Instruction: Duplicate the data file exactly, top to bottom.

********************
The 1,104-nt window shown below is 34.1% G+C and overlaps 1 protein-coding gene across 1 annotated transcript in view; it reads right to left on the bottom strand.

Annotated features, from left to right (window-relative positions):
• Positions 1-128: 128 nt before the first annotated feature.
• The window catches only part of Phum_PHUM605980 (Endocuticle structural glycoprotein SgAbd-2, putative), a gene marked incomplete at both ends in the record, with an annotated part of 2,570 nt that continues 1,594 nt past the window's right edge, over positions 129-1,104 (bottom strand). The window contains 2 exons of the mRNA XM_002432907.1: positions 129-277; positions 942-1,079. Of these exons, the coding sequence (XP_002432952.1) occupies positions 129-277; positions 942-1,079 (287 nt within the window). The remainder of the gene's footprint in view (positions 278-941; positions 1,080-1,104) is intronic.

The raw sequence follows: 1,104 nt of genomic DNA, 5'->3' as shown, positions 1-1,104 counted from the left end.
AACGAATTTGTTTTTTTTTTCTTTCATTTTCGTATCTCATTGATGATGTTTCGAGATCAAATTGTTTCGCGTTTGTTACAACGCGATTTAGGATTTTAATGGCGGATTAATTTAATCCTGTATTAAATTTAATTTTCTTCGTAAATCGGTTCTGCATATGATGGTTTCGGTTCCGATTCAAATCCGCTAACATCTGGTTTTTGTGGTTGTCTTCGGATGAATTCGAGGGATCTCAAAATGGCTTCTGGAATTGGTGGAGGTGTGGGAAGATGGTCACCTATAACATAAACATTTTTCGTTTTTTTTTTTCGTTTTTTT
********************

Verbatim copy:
The 1,104-nt window shown below is 34.1% G+C and overlaps 1 protein-coding gene across 1 annotated transcript in view; it reads right to left on the bottom strand.

Annotated features, from left to right (window-relative positions):
• Positions 1-128: 128 nt before the first annotated feature.
• The window catches only part of Phum_PHUM605980 (Endocuticle structural glycoprotein SgAbd-2, putative), a gene marked incomplete at both ends in the record, with an annotated part of 2,570 nt that continues 1,594 nt past the window's right edge, over positions 129-1,104 (bottom strand). The window contains 2 exons of the mRNA XM_002432907.1: positions 129-277; positions 942-1,079. Of these exons, the coding sequence (XP_002432952.1) occupies positions 129-277; positions 942-1,079 (287 nt within the window). The remainder of the gene's footprint in view (positions 278-941; positions 1,080-1,104) is intronic.

The raw sequence follows: 1,104 nt of genomic DNA, 5'->3' as shown, positions 1-1,104 counted from the left end.
AACGAATTTGTTTTTTTTTTCTTTCATTTTCGTATCTCATTGATGATGTTTCGAGATCAAATTGTTTCGCGTTTGTTACAACGCGATTTAGGATTTTAATGGCGGATTAATTTAATCCTGTATTAAATTTAATTTTCTTCGTAAATCGGTTCTGCATATGATGGTTTCGGTTCCGATTCAAATCCGCTAACATCTGGTTTTTGTGGTTGTCTTCGGATGAATTCGAGGGATCTCAAAATGGCTTCTGGAATTGGTGGAGGTGTGGGAAGATGGTCACCTATAACATAAACATTTTTCGTTTTTTTTTTTCGTTTTTTT